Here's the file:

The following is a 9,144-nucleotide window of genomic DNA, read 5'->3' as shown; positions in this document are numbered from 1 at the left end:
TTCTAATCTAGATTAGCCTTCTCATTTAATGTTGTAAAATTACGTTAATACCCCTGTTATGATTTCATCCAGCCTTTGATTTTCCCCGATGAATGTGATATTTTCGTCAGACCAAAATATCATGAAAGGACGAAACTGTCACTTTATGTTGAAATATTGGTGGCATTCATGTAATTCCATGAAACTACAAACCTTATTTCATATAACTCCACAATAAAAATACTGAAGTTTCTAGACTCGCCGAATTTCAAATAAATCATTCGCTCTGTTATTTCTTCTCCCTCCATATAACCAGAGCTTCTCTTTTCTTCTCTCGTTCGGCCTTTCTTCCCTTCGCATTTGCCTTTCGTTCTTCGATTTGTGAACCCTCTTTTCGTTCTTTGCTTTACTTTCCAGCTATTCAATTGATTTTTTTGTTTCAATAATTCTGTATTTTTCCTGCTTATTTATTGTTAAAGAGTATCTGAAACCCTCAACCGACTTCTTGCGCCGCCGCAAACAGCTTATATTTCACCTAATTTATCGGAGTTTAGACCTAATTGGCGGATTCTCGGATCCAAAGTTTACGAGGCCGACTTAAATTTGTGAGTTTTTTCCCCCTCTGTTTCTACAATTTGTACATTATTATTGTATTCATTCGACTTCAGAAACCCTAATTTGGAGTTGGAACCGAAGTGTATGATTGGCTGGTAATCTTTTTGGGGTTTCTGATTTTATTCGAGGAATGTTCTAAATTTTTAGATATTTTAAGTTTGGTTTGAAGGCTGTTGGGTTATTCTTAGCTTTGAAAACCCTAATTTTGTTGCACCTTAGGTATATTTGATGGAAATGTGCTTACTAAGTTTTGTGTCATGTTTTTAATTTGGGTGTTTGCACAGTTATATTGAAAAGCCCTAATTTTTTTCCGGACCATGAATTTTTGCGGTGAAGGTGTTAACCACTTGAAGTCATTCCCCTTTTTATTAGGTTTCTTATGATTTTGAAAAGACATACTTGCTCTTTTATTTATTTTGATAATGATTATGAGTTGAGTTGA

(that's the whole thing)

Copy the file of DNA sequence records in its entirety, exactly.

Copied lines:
The following is a 9,144-nucleotide window of genomic DNA, read 5'->3' as shown; positions in this document are numbered from 1 at the left end:
TTCTAATCTAGATTAGCCTTCTCATTTAATGTTGTAAAATTACGTTAATACCCCTGTTATGATTTCATCCAGCCTTTGATTTTCCCCGATGAATGTGATATTTTCGTCAGACCAAAATATCATGAAAGGACGAAACTGTCACTTTATGTTGAAATATTGGTGGCATTCATGTAATTCCATGAAACTACAAACCTTATTTCATATAACTCCACAATAAAAATACTGAAGTTTCTAGACTCGCCGAATTTCAAATAAATCATTCGCTCTGTTATTTCTTCTCCCTCCATATAACCAGAGCTTCTCTTTTCTTCTCTCGTTCGGCCTTTCTTCCCTTCGCATTTGCCTTTCGTTCTTCGATTTGTGAACCCTCTTTTCGTTCTTTGCTTTACTTTCCAGCTATTCAATTGATTTTTTTGTTTCAATAATTCTGTATTTTTCCTGCTTATTTATTGTTAAAGAGTATCTGAAACCCTCAACCGACTTCTTGCGCCGCCGCAAACAGCTTATATTTCACCTAATTTATCGGAGTTTAGACCTAATTGGCGGATTCTCGGATCCAAAGTTTACGAGGCCGACTTAAATTTGTGAGTTTTTTCCCCCTCTGTTTCTACAATTTGTACATTATTATTGTATTCATTCGACTTCAGAAACCCTAATTTGGAGTTGGAACCGAAGTGTATGATTGGCTGGTAATCTTTTTGGGGTTTCTGATTTTATTCGAGGAATGTTCTAAATTTTTAGATATTTTAAGTTTGGTTTGAAGGCTGTTGGGTTATTCTTAGCTTTGAAAACCCTAATTTTGTTGCACCTTAGGTATATTTGATGGAAATGTGCTTACTAAGTTTTGTGTCATGTTTTTAATTTGGGTGTTTGCACAGTTATATTGAAAAGCCCTAATTTTTTTCCGGACCATGAATTTTTGCGGTGAAGGTGTTAACCACTTGAAGTCATTCCCCTTTTTATTAGGTTTCTTATGATTTTGAAAAGACATACTTGCTCTTTTATTTATTTTGATAATGATTATGAGTTGAGTTGA